Hello. I'm Sarah Gold.
My work, and this website, is dedicated to helping organisations and individuals design trust into data enabled services. I want to make trustworthiness in the products and services we all rely on the expectation and not the exception.
A leading expert in trust, design and technology. I have a well-founded reputation for my life’s work to change the way personal data is collected, managed and used.
I've given evidence in parliament on transparency in algorithms. I'm a Forbes 30 under 30 awardee, I've received the Gold Award from Creative Conscious, been named a New Radical by Nesta and the Observer, and a Future Pioneer by the Design Council.
A digital leader once described me as a "rebel with the right cause."
I'm founding CEO of IF
I started Projects by IF in 2016 to practically develop the field of Responsible Technology, through design. IF is in business to redesign trust in technology.
IF is not a business as normal agency. We guide, show and coach you how to move beyond ethical principles and marketing statements, and into practical action. This work is increasingly a commercial and moral imperative as technology mediates how we work, learn, care, love and are remembered.
We work with innovative organisations that want to lead. Our clients include: Google, Meta, Citizens Advice, Oxfam, DeepMind, Mozilla Foundation, Our Future Health, BBC, Rolls Royce, Blue Cross Blue Shield. Join us.
Where my work began
I started in the built environment
Studying architecture was my first step into systems-thinking: it taught me how to design for multiple people, and how to consider the relationships between those people, and the objects they interact with. Learning how systems were made was a key part of learning how to deconstruct them too. That's a skill that I still use to this day.
Architecture taught me how to design for communities
Architecture is different to product design: you're designing for groups of people, perhaps even entire communities, as opposed to individuals, or consumers. Even so, I became disillusioned by the economic model to which we build in the UK: designing to maximise profit for the land owner rather than focussing on quality homes for people and communities.
It helped me think critically about the world we're creating
Although I quit Architecture, I still believed in the power of design to inspire and create change. So whilst helping to found and grow Open Systems Lab with Architecture 00 I began reading for a Masters in Industrial Design at Central Saint Martins in London.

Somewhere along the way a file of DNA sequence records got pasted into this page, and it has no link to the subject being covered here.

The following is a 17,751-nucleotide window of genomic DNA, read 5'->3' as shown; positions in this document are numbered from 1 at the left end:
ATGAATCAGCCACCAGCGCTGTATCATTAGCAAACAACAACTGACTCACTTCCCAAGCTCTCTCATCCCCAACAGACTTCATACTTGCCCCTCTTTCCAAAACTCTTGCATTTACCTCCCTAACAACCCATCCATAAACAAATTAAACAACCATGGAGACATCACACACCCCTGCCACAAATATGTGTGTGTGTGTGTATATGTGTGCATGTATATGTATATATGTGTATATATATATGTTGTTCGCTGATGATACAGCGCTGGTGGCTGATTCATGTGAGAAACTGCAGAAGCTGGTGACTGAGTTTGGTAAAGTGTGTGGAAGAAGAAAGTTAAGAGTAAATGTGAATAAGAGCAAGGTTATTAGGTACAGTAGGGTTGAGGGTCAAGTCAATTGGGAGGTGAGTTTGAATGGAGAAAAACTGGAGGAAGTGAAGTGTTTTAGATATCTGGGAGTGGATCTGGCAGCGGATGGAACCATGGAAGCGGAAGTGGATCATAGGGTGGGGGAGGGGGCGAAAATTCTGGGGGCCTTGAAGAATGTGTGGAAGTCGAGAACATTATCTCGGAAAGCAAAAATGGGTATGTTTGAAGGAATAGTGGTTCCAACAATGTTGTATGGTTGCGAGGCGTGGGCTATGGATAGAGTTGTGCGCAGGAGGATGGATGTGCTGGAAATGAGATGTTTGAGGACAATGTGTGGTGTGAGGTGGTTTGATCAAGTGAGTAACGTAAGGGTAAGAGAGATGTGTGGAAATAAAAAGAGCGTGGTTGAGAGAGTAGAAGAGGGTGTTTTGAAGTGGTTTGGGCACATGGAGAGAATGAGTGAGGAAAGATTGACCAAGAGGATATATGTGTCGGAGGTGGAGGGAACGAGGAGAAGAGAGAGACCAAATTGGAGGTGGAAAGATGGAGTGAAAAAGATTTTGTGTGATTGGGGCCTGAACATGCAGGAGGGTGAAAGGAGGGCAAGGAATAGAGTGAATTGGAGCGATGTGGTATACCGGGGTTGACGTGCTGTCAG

I became interested in how technology changes the social contract
In my penultimate year, the Snowden Revelations were published and I began to understand how emerging technologies could change the dynamic of our social contract.
The surprise at the time was about state surveillance. Fast forward to today, and the relationship between digital platforms and surveillance has become much more widely understood. But people’s understanding about how questions about personal data and privacy affect them is pretty incomplete. The same goes for leadership and product teams- many of us know that we want to do things differently, but we don’t always know how to do that.
I created The Alternet
All of this thinking was the catalyst for The Alternet, a speculative project for a 'fair trade', community-stewarded internet. The Alternet was my final masters project. The idea was to show how we could manage data in a way that is profoundly different to today.
My proposition was that we use data licences: users would create custom licences for data about them by answering four simple questions. With this, users have greater control over what personal data organisations could use and for what purpose. Companies have a strong basis for consent that enables them to use data to innovate in ways otherwise deemed too high risk.
Data licences, for now, are a speculative data pattern. But what they represent is important, because if society wants to enable the use of data for societal benefit our current approach to consent needs to change.
People often let companies decide how data about them is used by accepting defaults, without considering the implications. Companies are overly conservative towards using data for purposes beyond increasing revenue, while pursuing the latter aggressively. This all makes using data for societal benefit harder to achieve.
After freelancing for a while, I started IF
I started IF in 2016 as a vehicle for the change I wanted to see in the world. I wanted to work collaboratively with other designers and developers to demonstrate how design can change trust in technology.
Too often issues of data and trust are understood as technical issues or an after thought. But they can't be solved with just more technology or compliance, or simply automated away. Trust is a relationship that's earnt over time, and designing for trust should in integral to an organisation's strategy and delivery.
Read more about my work
Here are a few places where you can read more about my work:
- Design and Digital Interfaces: Designing with Aesthetic and Ethical Awareness (2021) features an interview with me.
- Big Data, Big Design: Why Designers Should Care about Artificial Intelligence (2021) features an interview with me.
- An interview for Google PAIRS in 2020.
- I wrote a piece on privacy and architecture for Icon magazine in 2019
- IF's work in data ethics was featured in Eye magazine in 2019.
- I was interviewed on why designers should care about GDPR for FastCoDesign in 2018.
- Critical Design in Context: History, Theory, and Practices (2017) features the Alternet project.
- The Alternet was featured in Vice in 2014.